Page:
Views: 449, Replies: 5 » Jump to the end
Dec 3, 2014 9:30 AM CST
|Nov 1st I was able to get 7 loads of pumpkins, roughly 400, from a local church that was closing their pumpkin patch. For the past month I have been hacking them up with an axe & layering them with Spanish moss & leaves. I love Fall!!! I will get some updated pics of the finished pile uploaded soon.|
Dec 5, 2014 2:21 PM CST
Just because it ISN'T complicated doesn't mean I can't MAKE it complicated!
Weather Links ~ Sunset Zones ~ Degree Days ~~ National Gardening Association
Kitazawa Seeds ~ Tainong Seeds ~~ ATP Member Map ~~ My Blogs ~~ Coop Extension Finder
Seriously Hot Peppers ~~ Seed Library Resources ~~ Piggy Swap Chat #11
Name: Tom Cagle
SE-OH (Zone 6a)
Old, fat, and gardening in OH
Dec 7, 2014 6:09 AM CST
|You may need to hoe or till in the spring to reduce volunteer pumpkins.|
free for them in need:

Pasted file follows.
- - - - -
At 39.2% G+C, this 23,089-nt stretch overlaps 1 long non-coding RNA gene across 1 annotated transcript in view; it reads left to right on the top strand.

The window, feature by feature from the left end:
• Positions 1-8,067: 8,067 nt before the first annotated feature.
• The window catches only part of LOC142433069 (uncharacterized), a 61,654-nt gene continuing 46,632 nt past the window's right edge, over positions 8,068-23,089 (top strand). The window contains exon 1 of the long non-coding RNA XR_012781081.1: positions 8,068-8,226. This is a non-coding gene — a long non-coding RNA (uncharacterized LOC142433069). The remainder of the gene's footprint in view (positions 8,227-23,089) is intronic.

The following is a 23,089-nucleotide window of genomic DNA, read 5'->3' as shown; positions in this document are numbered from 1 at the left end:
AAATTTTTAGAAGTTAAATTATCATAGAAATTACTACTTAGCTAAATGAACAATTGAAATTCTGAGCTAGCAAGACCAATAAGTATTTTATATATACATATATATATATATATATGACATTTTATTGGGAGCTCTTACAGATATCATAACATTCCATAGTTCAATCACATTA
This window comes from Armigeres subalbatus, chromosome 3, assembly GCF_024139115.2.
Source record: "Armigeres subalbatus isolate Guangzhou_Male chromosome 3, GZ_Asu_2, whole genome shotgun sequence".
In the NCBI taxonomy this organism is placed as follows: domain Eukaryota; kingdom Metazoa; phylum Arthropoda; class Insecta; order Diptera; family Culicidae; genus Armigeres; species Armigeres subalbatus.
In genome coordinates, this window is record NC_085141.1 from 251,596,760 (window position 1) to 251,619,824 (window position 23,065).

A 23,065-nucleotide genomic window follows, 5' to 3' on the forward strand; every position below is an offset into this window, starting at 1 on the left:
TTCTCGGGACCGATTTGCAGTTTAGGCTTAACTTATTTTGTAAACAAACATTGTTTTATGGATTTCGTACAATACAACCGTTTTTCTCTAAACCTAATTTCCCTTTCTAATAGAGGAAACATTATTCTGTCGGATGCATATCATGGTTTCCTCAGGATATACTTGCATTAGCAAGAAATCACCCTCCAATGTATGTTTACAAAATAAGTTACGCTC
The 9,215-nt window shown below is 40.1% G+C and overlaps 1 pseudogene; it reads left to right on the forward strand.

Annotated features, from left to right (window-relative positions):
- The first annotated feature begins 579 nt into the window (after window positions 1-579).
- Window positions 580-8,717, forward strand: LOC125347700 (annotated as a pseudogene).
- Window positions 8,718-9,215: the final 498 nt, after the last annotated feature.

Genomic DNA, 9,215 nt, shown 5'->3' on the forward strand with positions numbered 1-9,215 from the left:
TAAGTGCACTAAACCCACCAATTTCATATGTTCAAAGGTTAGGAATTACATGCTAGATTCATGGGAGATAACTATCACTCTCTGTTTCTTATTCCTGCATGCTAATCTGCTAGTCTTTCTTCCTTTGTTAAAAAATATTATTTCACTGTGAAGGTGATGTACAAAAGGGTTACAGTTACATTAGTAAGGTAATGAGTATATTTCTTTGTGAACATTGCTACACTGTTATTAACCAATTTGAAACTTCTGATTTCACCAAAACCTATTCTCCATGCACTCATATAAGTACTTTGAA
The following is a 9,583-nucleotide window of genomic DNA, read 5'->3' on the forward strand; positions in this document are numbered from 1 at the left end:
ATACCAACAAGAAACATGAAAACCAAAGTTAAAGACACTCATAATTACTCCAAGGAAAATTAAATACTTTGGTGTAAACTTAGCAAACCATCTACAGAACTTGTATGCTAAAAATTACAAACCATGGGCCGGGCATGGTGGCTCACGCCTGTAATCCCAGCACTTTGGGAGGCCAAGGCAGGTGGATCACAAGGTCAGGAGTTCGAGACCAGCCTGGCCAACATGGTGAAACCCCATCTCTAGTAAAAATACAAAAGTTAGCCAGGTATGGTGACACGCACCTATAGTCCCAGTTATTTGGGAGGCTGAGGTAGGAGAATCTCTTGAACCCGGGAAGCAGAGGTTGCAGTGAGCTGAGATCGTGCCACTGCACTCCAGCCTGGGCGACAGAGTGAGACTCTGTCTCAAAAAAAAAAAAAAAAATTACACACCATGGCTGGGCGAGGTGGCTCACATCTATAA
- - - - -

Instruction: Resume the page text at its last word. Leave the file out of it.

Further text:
Jan 4, 2015 4:08 PM CST
|I just threw three old pumpkins into the compost pile, I will be curious to see what type of compost pumpkins make. I noticed the hay bales in the picture, I just added three of those to the pile also.|
Saw some posts way back about using spanish moss in compost, not many people knew anything about it, please keep us informed on how the pumpkins and spanish moss project goes.
Jan 12, 2015 3:03 PM CST
|I let the older lady in the back of the pic with the cart have the hay bales for her chickens & even loaded them for her. I figured chicken bedding was a more noble cause than just making compost. What I really wanted was to get the hay after the chickens were done with it, but she had driven from Starke(50ish miles) just for the pumpkins. Will do on the updates! The 2 Spanish moss bins will take longer since I do not turn them. I leave the small sticks & twigs to keep the moss from matting. Volunteer pumpkin seedlings just become more "greens" when the pile is turned. I even have volunteers riding around Jax with me in the back of the truck. |
Jan 13, 2015 8:27 AM CST
|That should be a good fertile garden in a short time |
as you are in a warm climate.
Here it takes a pumpkin two summers to break down.